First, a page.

was born in May 1807, the second son of Thomas Hartley of Giltfoot, Whitehaven.
Arrival in the Colony
He arrived in the colony with another young man, Joseph Rookin
on the Medway
in December 1829. The two men formed a partnership on arrival and probably envisaged a successful future. Both men applied for and were granted land in the Williams River district, however neither was destined for a long life.
The location of
Grayson Hartley's 2560 acre land grant can be seen centre of the map below.....
Grayson Hartley resided at Minchinbury in 1830. On 19th December 1830, he and Francis Watkins were robbed while travelling by gig to Parramatta. Two men rushed from the bushes with fire arms at the ready and robbed them of money and other belongings. The bushrangers were William Webber and John Walmsley, former companions of the notorious Bold Jack Donohue
. While Donohue had been shot and killed in 1830, these two had escaped and continued with their robberies. This was not a violent robbery and there was quite a conversation between the two bushrangers and their victims.
Francis Watkins when interviewed later as a witness at the trial of Webber stated that when they found out who Mr. Hartley was, they would not have stopped them, but would have let them pass by unmolested. He then returned Mr. Hartley's watch and other articles which he had previously taken, although he kept the money. When asked by Watkins what induced him to lead such a life, Webber replied that starvation and tyranny were the cause in the first instance, which caused him to take to the bush and that it was then too late to retire. (Walmsley was sent to Van Diemen's Land in 1832). Webber was later executed for his crimes.
Grayson Hartley married Sophia Peash in April 1835 and by 1837 had moved to Maitland.
Assigned Convict Servants
The Hartleys were robbed by a former assigned servant James Kelly during the night of 25th June 1837. For his crime, Kelly received a sentence of death recorded with a recommendation that the sentence by commuted to transportation for seven years.
Convicts assigned to Grayson Hartley included:
||Edward 1831. Ploughs, milks, reaps, sows. Native of Longford. Tried 10 March 1830 and sentenced to 7 years transportation for cattle stealing. Assigned to Joseph Rookin on arrival. Assigned to Grayson Hartley in 1837. Granted Ticket of Leave in March 1837|
||Fairlie 1834. Assigned to Grayson Hartley in 1836-37|
||Hercules 1832. Sentenced to 14 years transportation for attempting to poison his infant daughter. Assigned to Grayson Hartley in 1837. Granted Ticket of Leave in 1839. Ticket cancelled for dishonest conduct and not preventing destruction of property in 1843. Ticket re-issued in February 1844|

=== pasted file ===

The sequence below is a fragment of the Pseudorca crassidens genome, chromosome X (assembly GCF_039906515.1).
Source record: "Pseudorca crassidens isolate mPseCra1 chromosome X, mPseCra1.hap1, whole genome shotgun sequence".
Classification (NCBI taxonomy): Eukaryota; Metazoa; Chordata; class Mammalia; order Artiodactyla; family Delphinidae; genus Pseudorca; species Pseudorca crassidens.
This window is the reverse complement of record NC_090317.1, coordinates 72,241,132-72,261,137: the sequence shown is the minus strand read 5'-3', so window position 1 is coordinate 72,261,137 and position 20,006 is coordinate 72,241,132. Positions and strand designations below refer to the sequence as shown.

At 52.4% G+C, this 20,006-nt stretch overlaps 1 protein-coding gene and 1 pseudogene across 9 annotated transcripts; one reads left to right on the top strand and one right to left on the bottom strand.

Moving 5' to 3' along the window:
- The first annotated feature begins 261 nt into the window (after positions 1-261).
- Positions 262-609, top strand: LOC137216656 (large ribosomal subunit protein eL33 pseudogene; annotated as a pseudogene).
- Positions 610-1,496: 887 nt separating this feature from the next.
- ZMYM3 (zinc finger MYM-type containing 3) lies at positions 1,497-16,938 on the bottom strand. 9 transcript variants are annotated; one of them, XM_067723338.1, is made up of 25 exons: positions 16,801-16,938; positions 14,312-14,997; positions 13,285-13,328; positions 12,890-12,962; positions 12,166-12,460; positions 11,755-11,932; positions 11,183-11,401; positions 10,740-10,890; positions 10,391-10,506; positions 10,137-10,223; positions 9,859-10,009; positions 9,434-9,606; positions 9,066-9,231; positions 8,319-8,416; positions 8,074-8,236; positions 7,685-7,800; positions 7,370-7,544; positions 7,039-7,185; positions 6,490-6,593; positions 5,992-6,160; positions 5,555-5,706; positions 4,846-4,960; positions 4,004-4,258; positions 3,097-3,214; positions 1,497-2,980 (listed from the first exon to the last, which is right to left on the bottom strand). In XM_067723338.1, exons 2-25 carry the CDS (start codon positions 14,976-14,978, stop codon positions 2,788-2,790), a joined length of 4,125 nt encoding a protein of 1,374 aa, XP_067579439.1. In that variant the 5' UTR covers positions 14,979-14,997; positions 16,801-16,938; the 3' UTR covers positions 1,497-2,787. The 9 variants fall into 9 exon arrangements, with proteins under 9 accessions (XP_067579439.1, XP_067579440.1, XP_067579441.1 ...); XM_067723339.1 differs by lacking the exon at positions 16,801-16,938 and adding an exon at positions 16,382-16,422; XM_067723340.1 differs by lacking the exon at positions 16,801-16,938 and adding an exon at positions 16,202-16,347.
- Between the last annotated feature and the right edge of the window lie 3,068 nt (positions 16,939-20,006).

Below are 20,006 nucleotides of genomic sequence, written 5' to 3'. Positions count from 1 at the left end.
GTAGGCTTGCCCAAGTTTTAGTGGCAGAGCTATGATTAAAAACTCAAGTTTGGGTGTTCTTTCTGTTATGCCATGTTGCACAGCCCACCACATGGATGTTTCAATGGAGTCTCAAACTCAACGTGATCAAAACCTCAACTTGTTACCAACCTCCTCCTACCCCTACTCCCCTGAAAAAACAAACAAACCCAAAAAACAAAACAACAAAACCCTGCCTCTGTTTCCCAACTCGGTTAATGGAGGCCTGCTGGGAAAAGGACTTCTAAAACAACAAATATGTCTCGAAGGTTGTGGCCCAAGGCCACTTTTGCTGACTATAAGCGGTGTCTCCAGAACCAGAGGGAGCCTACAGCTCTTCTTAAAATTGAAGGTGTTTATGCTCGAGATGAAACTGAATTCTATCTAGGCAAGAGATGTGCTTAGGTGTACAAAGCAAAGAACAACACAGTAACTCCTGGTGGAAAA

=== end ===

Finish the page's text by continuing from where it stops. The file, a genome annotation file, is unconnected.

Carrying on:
||England 1835. Assigned to Grayson Hartley 1836 - 37. Sent to Newcastle Gaol in January 1843. To be sent to Hyde Park Barracks for identification|
| Kelly, James
|| Earl Grey 1836. House servant from Roscommon Sentenced to 3 years in irons at No. 3 Stockade, Newcastle for larceny|
| Montgomery, Thomas
|| Hercules 1830. Married with 2 daughters. Ploughman, reaps and sows. Tried in Fermanagh 23 March 1830 and sentenced to transportation for Life for Murder. Assigned to Grayson Hartley in 1836-37. Granted Ticket of Leave for Maitland in 1839|
| Palmer, William
|| Royal Sovereign 1835. Height 4ft 8 1/2in Complexion: sallow and pockpitted. Brown hair, hazel eyes. 'Stout made' with carrotty whiskers. William Palmer was convicted of stealing a stove at the Surry Quarter Sessions in May 1835. He was assigned to Grayson Hartley in 1837|
| Reed, John
|| Dunvegan Castle 1830. Native place Liverpool. Occupation tobacconist. Tried at Liverpool 4 May 1829. Sentenced to 14 years transportation for picking pockets. Assigned to John Larnach at Hunter River on arrival. Assigned to Grayson Hartley in 1837|
| Richards, Daniel
|| Florentia 1830. Assigned to Grayson Hartley 1836 - 37. Absconded and apprehended in June 1837|
| Turner, Samuel
|| Edward 1831. Ploughs, reaps etc. Age 28. Native place Co. Cavan. Married with 2 children. Tried 13 March 1830 and sentenced to transportation for life for stealing a horse. Assigned to John Rookin at Minchinbury on arrival. Assigned to Grayson Hartley in 1837. Granted a Ticket of Leave for Upper Williams River in 1839|
Grayson Hartley died on 1st October 1838 at Maitland and was buried in the Old Glebe cemetery. He was about twenty-nine years of age.
Notes and Links
Hartley of Gillfoot - A Genealogical and Heraldic Dictionary of the Landed Gentry of Great Britain and Ireland..., Volume 1 By Sir Bernard Burke